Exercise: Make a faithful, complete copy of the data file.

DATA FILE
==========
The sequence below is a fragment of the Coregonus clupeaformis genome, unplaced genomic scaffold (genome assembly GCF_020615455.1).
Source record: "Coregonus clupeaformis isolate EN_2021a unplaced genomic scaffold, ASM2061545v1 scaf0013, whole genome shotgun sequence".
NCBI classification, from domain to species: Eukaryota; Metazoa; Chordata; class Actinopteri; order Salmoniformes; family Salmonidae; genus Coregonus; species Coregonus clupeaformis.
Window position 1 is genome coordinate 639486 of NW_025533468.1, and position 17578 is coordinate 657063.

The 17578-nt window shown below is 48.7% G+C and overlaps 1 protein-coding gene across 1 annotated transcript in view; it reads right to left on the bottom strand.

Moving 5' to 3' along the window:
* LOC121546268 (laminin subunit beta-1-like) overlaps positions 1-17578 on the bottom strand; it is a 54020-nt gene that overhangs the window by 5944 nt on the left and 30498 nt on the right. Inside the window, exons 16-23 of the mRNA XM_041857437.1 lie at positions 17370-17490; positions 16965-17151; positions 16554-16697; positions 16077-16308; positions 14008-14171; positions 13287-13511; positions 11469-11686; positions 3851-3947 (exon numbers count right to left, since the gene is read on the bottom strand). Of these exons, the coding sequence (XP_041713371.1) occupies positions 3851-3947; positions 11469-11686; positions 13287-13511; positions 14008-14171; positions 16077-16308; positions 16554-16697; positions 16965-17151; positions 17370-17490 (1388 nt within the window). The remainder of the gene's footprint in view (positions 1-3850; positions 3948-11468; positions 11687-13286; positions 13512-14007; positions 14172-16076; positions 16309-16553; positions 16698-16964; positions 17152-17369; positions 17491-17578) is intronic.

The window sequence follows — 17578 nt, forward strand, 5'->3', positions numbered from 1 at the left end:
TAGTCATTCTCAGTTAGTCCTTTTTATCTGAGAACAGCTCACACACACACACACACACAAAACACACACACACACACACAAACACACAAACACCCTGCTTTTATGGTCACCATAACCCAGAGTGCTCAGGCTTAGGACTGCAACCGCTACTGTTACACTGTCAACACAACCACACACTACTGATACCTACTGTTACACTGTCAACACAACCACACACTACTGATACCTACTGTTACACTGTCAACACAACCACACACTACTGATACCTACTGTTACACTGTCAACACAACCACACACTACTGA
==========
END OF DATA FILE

The sequence below is a fragment of the Coregonus clupeaformis genome, unplaced genomic scaffold (genome assembly GCF_020615455.1).
Source record: "Coregonus clupeaformis isolate EN_2021a unplaced genomic scaffold, ASM2061545v1 scaf0013, whole genome shotgun sequence".
NCBI classification, from domain to species: Eukaryota; Metazoa; Chordata; class Actinopteri; order Salmoniformes; family Salmonidae; genus Coregonus; species Coregonus clupeaformis.
Window position 1 is genome coordinate 639486 of NW_025533468.1, and position 17578 is coordinate 657063.

The 17578-nt window shown below is 48.7% G+C and overlaps 1 protein-coding gene across 1 annotated transcript in view; it reads right to left on the bottom strand.

Moving 5' to 3' along the window:
* LOC121546268 (laminin subunit beta-1-like) overlaps positions 1-17578 on the bottom strand; it is a 54020-nt gene that overhangs the window by 5944 nt on the left and 30498 nt on the right. Inside the window, exons 16-23 of the mRNA XM_041857437.1 lie at positions 17370-17490; positions 16965-17151; positions 16554-16697; positions 16077-16308; positions 14008-14171; positions 13287-13511; positions 11469-11686; positions 3851-3947 (exon numbers count right to left, since the gene is read on the bottom strand). Of these exons, the coding sequence (XP_041713371.1) occupies positions 3851-3947; positions 11469-11686; positions 13287-13511; positions 14008-14171; positions 16077-16308; positions 16554-16697; positions 16965-17151; positions 17370-17490 (1388 nt within the window). The remainder of the gene's footprint in view (positions 1-3850; positions 3948-11468; positions 11687-13286; positions 13512-14007; positions 14172-16076; positions 16309-16553; positions 16698-16964; positions 17152-17369; positions 17491-17578) is intronic.

The window sequence follows — 17578 nt, forward strand, 5'->3', positions numbered from 1 at the left end:
TAGTCATTCTCAGTTAGTCCTTTTTATCTGAGAACAGCTCACACACACACACACACACAAAACACACACACACACACACAAACACACAAACACCCTGCTTTTATGGTCACCATAACCCAGAGTGCTCAGGCTTAGGACTGCAACCGCTACTGTTACACTGTCAACACAACCACACACTACTGATACCTACTGTTACACTGTCAACACAACCACACACTACTGATACCTACTGTTACACTGTCAACACAACCACACACTACTGATACCTACTGTTACACTGTCAACACAACCACACACTACTGA